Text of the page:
Take your time finding the co-leader or assistant leader that is right for you AND your troop. There is no hurry, no rush on these matters. And if the idea of splitting responsibilities with another person is too much, ask for parental volunteers. Assign duties. One mom makes phone calls for reminders and what not, another to assign and make sure snack is brought (if you have enough meeting time for snack), another to be in charge of organizing the details for trips and getting parental signatures…you get the idea, I think 😉

So pick responsibly, pick wisely, and pick well!


Welcome to Kell’s Korner

Hello! This blog is dedicated to my ramblings as they include Girl Scouts and my troops, ideas, and everything under the sun. I hope that some might even find my posts useful. I’m preparing for my second parent’s meeting tonight. Second because I have three troops! Juniors, Brownies, and Daisies. My Juniors met last week and while the parents and I discussed new policies and registrations, the Bronze award, etc, the girls worked on completing their birdhouses to finally finish the Bronze Award. I am so proud of them!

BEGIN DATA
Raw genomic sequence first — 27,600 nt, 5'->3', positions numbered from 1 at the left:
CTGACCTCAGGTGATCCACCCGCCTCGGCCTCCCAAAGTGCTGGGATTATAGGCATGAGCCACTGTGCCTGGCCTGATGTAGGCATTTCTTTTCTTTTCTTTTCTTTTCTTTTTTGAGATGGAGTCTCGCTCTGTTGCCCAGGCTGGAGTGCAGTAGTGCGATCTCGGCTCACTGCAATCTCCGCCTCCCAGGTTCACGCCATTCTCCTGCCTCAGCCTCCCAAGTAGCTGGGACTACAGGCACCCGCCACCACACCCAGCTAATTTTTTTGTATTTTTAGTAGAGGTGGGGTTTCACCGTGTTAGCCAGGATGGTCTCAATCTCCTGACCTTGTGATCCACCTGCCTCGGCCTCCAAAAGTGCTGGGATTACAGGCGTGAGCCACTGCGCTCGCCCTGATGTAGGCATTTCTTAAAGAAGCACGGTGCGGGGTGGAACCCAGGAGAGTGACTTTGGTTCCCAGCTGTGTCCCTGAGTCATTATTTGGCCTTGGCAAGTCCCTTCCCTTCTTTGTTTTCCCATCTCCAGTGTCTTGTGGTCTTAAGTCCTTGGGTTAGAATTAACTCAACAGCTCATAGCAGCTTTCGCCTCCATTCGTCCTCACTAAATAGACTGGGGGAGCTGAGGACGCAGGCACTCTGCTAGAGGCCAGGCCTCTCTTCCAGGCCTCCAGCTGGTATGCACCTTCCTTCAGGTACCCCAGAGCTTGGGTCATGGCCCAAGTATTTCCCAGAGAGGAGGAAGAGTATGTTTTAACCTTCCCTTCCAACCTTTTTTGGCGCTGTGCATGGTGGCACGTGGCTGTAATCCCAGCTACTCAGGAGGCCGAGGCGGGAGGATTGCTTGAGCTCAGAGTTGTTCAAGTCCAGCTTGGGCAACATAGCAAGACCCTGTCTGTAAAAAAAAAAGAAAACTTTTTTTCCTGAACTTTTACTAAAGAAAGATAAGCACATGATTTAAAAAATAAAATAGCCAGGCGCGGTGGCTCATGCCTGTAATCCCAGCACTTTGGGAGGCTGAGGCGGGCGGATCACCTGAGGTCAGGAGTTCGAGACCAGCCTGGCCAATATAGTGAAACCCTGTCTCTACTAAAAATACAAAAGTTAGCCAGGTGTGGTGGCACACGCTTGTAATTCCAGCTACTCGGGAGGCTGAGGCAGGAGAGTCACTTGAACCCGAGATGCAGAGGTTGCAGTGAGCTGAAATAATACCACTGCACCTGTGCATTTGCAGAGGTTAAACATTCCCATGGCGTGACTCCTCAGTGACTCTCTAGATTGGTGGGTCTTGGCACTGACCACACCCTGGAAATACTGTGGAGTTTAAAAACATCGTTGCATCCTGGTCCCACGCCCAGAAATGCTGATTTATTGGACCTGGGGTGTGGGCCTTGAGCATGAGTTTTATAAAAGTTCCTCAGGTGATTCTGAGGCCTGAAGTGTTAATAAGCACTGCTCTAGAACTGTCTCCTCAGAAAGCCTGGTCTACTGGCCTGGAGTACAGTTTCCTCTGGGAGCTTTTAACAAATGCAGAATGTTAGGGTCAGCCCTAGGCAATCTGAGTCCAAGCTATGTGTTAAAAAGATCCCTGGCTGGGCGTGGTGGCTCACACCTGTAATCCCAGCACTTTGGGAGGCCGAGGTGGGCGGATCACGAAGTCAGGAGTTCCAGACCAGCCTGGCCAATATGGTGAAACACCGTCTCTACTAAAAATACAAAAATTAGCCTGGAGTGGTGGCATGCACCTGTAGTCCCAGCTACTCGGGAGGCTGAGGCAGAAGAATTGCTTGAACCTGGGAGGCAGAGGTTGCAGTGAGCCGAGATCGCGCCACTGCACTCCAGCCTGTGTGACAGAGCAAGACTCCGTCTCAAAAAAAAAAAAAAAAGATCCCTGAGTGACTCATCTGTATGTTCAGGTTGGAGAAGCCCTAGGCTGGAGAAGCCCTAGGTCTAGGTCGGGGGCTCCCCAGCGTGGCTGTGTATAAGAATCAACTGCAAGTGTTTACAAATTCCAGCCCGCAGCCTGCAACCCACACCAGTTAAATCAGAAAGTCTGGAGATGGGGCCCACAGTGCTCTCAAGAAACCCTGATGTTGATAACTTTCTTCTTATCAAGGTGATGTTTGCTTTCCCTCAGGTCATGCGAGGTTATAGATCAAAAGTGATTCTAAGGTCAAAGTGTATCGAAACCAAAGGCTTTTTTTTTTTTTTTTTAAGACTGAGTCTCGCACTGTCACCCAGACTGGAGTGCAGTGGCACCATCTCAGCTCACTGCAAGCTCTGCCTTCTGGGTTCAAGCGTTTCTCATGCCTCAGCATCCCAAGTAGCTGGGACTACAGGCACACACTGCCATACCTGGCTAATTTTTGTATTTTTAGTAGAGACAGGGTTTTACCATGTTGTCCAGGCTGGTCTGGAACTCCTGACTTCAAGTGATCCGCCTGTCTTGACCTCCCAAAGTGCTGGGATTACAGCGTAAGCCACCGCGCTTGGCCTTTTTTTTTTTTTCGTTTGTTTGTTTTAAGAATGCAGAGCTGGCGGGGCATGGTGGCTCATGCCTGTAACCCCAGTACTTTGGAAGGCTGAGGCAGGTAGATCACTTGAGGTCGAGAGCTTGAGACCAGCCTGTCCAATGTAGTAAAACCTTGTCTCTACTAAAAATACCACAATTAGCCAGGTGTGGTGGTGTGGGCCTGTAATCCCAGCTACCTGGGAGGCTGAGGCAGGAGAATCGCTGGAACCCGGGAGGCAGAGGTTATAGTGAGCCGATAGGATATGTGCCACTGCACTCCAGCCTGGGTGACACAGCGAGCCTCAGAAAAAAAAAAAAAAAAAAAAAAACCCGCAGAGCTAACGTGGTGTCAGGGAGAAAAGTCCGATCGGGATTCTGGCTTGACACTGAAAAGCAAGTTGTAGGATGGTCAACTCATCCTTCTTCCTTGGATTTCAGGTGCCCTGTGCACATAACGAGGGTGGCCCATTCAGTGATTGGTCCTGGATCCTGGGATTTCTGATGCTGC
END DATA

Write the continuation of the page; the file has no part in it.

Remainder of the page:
So right now I need to finish printing my welcome letter, the list of meetings (special events and programming are added in monthly newsletters), the information for the nuts, candy and magazine sale. I also need to gather together registration forms, health forms, permission to sell nuts, candy and magazine forms, yada yada. So much fun. But since I also managed to get my son to story hour and play outside for two hours, I now need to get moving on preparing for this meeting.

Can you tell how excited I am?